• newtonrj

    As Horace points out that TV programs can be hired using complementary devices like PDAs/phones/xPads, they can also be fired. If content production is un-wise and installs excessive commercials/ad space in-app, users may be pinched to find alternatives as @_ChrisHarris cites above.

    Secondary, user preference is becoming diversified. Some people will be happy with sole-platform viewing, others multi-platform viewing, while some will be multi-task viewing with web, multi-channel, posting, and controlling from several interconnected devices simultaneously.

    Soon, eyeball retention will require consideration of the ancillary devices, requirements & attention throughout the length of a program. -RJ

  • r00tabega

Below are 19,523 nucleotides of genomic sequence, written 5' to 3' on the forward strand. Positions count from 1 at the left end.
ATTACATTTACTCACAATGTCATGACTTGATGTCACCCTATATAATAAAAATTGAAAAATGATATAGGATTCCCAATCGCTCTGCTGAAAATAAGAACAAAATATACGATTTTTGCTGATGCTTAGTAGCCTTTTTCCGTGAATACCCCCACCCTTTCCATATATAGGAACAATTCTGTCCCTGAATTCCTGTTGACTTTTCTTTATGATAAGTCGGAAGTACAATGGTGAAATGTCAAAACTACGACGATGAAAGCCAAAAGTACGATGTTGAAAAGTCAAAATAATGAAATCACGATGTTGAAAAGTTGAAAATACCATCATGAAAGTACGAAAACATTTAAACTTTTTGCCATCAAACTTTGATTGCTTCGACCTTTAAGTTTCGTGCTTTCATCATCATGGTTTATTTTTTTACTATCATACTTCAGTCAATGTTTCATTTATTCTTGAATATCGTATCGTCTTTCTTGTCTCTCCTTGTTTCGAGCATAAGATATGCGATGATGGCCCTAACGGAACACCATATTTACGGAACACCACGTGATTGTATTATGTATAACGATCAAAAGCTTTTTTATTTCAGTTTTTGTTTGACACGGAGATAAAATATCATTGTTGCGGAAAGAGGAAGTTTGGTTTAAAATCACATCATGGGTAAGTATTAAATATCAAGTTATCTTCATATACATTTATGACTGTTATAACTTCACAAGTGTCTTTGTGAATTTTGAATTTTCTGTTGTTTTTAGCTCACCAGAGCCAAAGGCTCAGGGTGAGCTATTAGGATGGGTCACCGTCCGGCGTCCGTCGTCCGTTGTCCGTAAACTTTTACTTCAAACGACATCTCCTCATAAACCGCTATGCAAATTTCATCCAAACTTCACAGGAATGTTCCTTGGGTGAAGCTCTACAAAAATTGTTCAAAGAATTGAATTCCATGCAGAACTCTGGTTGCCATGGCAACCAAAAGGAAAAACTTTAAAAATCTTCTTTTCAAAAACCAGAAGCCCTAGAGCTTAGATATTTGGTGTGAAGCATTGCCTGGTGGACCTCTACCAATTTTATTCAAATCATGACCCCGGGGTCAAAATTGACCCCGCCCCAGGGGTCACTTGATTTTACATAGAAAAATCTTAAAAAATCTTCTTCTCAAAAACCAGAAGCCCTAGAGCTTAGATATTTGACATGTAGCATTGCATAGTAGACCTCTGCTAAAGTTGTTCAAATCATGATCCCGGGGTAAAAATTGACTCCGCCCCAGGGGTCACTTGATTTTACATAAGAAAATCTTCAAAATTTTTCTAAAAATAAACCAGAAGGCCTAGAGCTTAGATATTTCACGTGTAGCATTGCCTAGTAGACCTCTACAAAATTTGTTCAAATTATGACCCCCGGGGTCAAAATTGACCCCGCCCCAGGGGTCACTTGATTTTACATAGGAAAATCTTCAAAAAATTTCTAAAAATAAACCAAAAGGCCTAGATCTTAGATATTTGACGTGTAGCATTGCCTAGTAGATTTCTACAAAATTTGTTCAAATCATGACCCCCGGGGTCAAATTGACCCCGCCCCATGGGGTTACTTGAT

The big push over "social" and "NOW" media is because past-catalogue and episodal media is being commoditized by the likes of NetFlix and Hulu, meaning the profits are where people are watching real-time.

    Personally, I prefer past-catalogue (either DVR or Netflix on-demand), but the occasional reality TV or sports is fun.

  • unhinged

    The really interesting part will be when advertisers are no longer willing to pay for the content to be shown on the TV. I think we're not far away from that now – the large part of companion device use for myself and the people I know is during the ad breaks. Sure, people have been channel surfing for years, but they were still keeping their attention on the TV. What happens when the controller device is the focus of viewer attention? Hello, iAds!

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  • I don't think TV itself needs to get social, I think the social internet watercooler will continue to exist in parallel via Facebook and Twitter